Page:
This photo shows an example of the hierarchical metallic metamaterials produced by a novel 3D printing process; these metamaterials possess multi-layered, fractal-like 3D architectures that incorporate nanoscale features. Photo: Jim Stroup/Virginia Tech.
This photo shows an example of the hierarchical metallic metamaterials produced by a novel 3D printing process; these metamaterials possess multi-layered, fractal-like 3D architectures that incorporate nanoscale features. Photo: Jim Stroup/Virginia Tech.

For years, scientists and engineers have synthesized nanoscale materials to take advantage of their mechanical, optical and energy properties, but efforts to scale these materials up to larger sizes have simply diminished their performance and structural integrity. Materials that can be produced at the nanoscale, such as graphene sheets, can be 100 times stronger than steel. But trying to upsize these materials in three dimensions degrades their strength by eight orders of magnitude – in other words, they become 100 million times less strong.

Now, researchers led by Xiaoyu ‘Rayne’ Zheng, an assistant professor of mechanical engineering at Virginia Tech, have published a paper in Nature Materials that describes a new process for creating lightweight, strong and super-elastic 3D printed metallic nanostructured materials with unprecedented scalability. This new process offers a full seven orders of magnitude of control over arbitrary 3D architectures.

Using this process, the researchers have already created multiscale metallic materials that display super elasticity because of their designed hierarchical 3D architectural arrangement and nanoscale hollow tubes. The resultant materials boast a 400% increase in tensile elasticity over conventional lightweight metals and ceramic foams.

The approach, which produces multiple levels of 3D hierarchical lattices with nanoscale features, could prove of use anywhere there's a need for a combination of stiffness, strength, low weight and high flexibility. This could include structures to be deployed in space, flexible armors, and lightweight vehicles and batteries, opening the door for applications in aerospace, military and automotive industries.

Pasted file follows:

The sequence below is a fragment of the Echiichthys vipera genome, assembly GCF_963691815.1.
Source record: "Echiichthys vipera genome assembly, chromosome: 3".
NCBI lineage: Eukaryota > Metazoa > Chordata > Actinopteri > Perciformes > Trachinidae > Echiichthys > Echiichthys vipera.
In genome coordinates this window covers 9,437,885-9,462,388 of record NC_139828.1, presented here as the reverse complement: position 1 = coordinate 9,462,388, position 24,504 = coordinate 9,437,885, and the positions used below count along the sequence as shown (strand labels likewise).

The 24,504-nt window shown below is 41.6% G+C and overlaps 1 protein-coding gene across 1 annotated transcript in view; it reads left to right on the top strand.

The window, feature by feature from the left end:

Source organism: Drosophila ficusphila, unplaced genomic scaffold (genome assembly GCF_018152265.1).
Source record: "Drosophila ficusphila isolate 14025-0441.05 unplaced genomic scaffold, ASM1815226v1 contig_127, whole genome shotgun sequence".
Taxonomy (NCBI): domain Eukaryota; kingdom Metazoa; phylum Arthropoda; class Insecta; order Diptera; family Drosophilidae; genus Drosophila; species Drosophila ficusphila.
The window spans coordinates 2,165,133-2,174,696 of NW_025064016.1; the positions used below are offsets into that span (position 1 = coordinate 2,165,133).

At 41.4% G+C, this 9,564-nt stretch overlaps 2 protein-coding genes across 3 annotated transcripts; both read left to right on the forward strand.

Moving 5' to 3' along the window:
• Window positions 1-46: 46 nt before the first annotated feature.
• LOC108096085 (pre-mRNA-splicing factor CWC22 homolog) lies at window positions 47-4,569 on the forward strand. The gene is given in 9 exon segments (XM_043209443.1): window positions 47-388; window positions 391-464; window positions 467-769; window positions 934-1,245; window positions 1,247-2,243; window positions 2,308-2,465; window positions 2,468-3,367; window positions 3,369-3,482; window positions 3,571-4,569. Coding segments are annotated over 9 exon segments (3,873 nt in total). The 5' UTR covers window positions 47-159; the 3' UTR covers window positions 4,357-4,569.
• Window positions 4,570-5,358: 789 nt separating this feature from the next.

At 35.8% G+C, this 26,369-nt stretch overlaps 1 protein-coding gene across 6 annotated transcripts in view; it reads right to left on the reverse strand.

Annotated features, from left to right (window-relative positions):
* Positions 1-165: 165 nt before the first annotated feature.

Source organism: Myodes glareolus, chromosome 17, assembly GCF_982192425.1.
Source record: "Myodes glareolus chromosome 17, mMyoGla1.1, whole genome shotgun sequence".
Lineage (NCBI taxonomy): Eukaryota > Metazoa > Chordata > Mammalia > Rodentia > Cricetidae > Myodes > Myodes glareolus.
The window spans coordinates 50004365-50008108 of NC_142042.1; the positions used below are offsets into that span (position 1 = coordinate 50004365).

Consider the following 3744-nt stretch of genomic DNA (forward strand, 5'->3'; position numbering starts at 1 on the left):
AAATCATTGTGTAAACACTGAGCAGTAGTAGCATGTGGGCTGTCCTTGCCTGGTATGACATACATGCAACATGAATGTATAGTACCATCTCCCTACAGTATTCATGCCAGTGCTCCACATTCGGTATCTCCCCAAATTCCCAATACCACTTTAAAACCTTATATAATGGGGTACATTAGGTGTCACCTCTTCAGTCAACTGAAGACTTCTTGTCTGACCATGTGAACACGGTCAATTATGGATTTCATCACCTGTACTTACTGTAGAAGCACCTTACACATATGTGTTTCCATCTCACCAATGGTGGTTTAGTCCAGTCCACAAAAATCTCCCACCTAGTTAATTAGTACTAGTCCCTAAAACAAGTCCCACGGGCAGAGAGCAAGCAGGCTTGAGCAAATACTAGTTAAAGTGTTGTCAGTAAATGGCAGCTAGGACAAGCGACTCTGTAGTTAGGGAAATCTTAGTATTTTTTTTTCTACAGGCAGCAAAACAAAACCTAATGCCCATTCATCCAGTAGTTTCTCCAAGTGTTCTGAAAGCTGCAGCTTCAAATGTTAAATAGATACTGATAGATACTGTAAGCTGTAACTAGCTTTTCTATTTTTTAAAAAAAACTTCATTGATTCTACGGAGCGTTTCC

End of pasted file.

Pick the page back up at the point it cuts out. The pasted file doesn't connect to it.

Natural materials, such as trabecular bone and the toes of geckoes, have evolved multiple levels of 3D architectures, spanning from the nanoscale to the macroscale. Until now, scientists hadn’t managed to achieve this delicate level of control over the structural features of synthetic materials.

"Creating 3D hierarchical micro features across the entire seven orders of magnitude in structural bandwidth in products is unprecedented," said Zheng, the lead author of the study and the research team leader. "Assembling nanoscale features into billets of materials through multi-leveled 3D architectures, you begin to see a variety of programmed mechanical properties such as minimal weight, maximum strength and super elasticity at centimeter scales."

The process that Zheng and his collaborators use to create the materials represents an innovation in a digital light 3D printing technique. This innovation overcomes current trade-offs between high resolution and build volume, a major limitation in the scalability of current 3D printed microlattices and nanolattices.

"The increased elasticity and flexibility obtained through the new process and design come without incorporating soft polymers, thereby making the metallic materials suitable as flexible sensors and electronics in harsh environments, where chemical and temperature resistance are required," Zheng added.

One of the great opportunities offered by this new technique is the ability to produce multi-functional inorganic materials such as metals and ceramics for photonic and energy harvesting. With multi-leveled hierarchical lattices, more surface area is available to collect photons of light as they enter the structure from all directions. This means that rather than collect photons just on the outer surface of the material, as with traditional photovoltaic panels, they can also be collected inside the lattice structure.

Besides Zheng, team members included Virginia Tech graduate research students Huachen Cui and Da Chen from Zheng's group, and colleagues from Lawrence Livermore National Laboratory.

This story is adapted from material from Virginia Tech, with editorial changes made by Materials Today. The views expressed in this article do not necessarily represent those of Elsevier. Link to original source.